North Korea marks 2 years since death of Kim Jong Il

North Koreans take flowers to the North Korean Consulate in the Chinese border town of Dandong to pay their respects on the second anniversary of the death of former leader Kim Jong Il, on December 17, 2013.

North Korean leader Kim Jong Un presided over a mass gathering of military and party officials Tuesday that was broadcast live on state television at a time of growing concern over the stability of his hardline regime.

The ceremony in central Pyongyang, marking the second death anniversary of Kim's father and former leader Kim Jong Il, included a number of speeches that stressed unquestioning loyalty to the young supremo and included a stark warning to rival South Korea.

It followed the shock execution last week of Kim Jong Un's uncle and one-time political mentor, Jang Song Thaek.

The purge raised questions about factional infighting at the top of the North Korean hierarchy and prompted both Seoul and Washington to warn of possible provocative acts by the nuclear-armed regime.

State television showed the massed ranks of tens of thousands of military and party officials sitting stony-faced in pin-drop silence for several minutes, before rising to greet Kim Jong Un with thunderous applause as he arrived to take his place on the leadership podium.

"We should be warriors to safeguard the party centre with our lives ... with the conviction that we know no one but the great comrade Kim Jong Un," North Korea's ceremonial head of state, Kim Yong Nam, said in an opening address.

He added that the country had made "great strides" in the two years since Kim took over the reins of power after his father's death.

Under Kim's leadership, North Korea has successfully placed a satellite in orbit and in February this year conducted its third — and most powerful — nuclear test.

"By holding the respected comrade Kim Jong Un in high esteem ... our country will prosper as the country of eternal sun," Kim Yong Nam said.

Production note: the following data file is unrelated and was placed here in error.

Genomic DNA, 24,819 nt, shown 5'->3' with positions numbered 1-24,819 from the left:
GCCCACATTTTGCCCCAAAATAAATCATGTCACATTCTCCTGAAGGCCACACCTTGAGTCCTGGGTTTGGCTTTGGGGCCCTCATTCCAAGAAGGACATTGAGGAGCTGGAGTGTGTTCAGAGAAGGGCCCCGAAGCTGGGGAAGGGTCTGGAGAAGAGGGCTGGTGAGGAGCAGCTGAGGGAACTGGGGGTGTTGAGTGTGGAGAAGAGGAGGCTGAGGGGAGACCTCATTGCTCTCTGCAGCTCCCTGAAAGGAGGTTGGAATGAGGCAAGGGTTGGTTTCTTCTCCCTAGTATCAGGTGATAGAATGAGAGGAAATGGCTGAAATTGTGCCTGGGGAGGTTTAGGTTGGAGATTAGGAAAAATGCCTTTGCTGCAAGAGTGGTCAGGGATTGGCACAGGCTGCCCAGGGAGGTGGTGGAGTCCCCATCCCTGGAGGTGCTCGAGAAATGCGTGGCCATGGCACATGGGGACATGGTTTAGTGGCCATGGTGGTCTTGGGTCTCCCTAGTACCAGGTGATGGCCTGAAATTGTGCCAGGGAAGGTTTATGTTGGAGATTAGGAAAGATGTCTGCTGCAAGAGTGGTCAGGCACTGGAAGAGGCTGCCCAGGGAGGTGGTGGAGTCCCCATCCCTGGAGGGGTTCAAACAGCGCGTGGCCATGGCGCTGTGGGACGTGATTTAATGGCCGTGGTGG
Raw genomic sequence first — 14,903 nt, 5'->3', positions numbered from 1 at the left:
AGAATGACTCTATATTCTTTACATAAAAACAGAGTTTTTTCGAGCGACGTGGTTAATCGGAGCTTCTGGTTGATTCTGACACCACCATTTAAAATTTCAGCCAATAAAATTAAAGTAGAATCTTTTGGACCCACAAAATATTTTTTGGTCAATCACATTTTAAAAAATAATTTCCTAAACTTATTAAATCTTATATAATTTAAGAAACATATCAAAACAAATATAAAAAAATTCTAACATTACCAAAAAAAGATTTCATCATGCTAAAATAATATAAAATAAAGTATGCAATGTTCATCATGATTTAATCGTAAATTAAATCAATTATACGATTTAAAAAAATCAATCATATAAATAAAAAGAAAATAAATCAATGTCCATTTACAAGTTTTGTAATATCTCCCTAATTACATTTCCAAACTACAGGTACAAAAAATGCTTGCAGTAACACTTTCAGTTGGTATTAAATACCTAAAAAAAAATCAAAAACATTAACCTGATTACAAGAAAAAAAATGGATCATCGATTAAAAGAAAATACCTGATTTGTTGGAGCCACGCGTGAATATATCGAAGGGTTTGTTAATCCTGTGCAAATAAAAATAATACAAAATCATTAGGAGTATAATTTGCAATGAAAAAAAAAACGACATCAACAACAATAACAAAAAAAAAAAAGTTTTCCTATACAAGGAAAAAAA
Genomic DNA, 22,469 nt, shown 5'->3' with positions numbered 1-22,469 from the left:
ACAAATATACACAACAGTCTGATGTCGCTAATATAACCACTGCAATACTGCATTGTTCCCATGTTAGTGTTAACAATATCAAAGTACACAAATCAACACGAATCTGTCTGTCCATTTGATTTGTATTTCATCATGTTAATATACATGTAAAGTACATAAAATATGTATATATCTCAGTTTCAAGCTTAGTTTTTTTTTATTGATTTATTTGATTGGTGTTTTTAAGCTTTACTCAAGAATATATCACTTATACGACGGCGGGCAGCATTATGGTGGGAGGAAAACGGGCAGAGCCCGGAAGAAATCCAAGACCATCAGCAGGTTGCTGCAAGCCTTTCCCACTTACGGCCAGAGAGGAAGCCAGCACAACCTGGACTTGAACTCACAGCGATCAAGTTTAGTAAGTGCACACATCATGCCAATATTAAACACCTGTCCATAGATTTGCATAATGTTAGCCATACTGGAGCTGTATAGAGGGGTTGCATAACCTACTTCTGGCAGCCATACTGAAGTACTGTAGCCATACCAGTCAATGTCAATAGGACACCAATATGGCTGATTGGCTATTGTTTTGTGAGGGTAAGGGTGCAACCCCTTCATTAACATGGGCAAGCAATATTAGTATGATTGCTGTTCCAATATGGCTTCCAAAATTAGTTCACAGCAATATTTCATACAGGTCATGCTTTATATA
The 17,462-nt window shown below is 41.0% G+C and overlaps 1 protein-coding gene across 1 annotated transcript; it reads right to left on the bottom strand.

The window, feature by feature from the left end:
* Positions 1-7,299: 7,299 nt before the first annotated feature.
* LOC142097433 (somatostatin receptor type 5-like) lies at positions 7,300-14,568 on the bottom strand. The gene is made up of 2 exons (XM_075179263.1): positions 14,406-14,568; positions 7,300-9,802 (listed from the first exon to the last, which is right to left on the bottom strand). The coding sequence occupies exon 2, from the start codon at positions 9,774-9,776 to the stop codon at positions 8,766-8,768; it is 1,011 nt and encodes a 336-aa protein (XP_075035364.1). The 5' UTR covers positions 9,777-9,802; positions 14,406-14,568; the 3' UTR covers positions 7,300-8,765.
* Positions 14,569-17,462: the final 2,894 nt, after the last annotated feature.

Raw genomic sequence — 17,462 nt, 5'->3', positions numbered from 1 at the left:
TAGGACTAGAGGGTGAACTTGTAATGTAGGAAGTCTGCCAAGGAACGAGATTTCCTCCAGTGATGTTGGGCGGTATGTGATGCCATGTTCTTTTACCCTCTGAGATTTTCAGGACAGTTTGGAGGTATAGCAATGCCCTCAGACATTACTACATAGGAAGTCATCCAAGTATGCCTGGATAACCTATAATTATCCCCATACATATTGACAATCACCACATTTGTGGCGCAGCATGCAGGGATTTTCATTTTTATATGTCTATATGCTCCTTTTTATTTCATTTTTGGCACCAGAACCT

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Tuesday's mass meeting also heard a keynote address by top military leader Choe Ryong Hae — who some analysts believe had a hand in the ouster and execution of Jang Song Thaek.

"Our revolutionary forces know ... no one but comrade Kim Jong Un," said Choe, a close Kim Jong Un confidant who holds the military rank of vice marshal and is director of the Korean People's Army's General Political Department

The military will support "our supreme commander, under any storms and hardships," said Choe, who also fired off a warning at rival South Korea.

"If the enemies drop a single drop of fire on our motherland, our soldiers will immediately storm out to wipe out all the invaders and achieve unification," he said.

At a meeting of top defence and national security officials on Monday, South Korean President Park Geun Hye had warned that the recent leadership shake-up in the North could presage some aggressive behaviour from Pyongyang.

"We can't rule out the possibility of contingencies such as reckless provocations," Park said, urging the military to step up vigilance along the heavily fortified border.

More from GlobalPost: Kim Jong Un's executed uncle 'had been plotting a coup since mid-1990s'

There was no sign on the leadership podium of Kim Jong Un's aunt and Jang's widow, Kim Kyong Hui — a major political player in her own right who holds the military rank of four-star general.

She had been named by state media at the weekend as attending an official function, suggesting she may have survived the purge of Jang associates.

Tuesday's meeting came the day after a massive military rally in Pyongyang, during which Choe also spoke, urging troops to protect Kim Jong Un "at the cost of their lives."

Jang's execution — just days after he was ousted from all his party and military positions — marked the biggest political upheaval since the younger Kim inherited power.

The purge was staged in an extraordinarily public and dramatic manner, with Pyongyang releasing images of Jang being dragged out of a party meeting.

Jang had been seen as Kim's political mentor but the 67-year-old's growing political influence and power was increasingly resented by the young leader, analysts said.

Since the execution, state media has shown Kim making a series of public appearances around the country in a move apparently intended to show he is firmly in charge.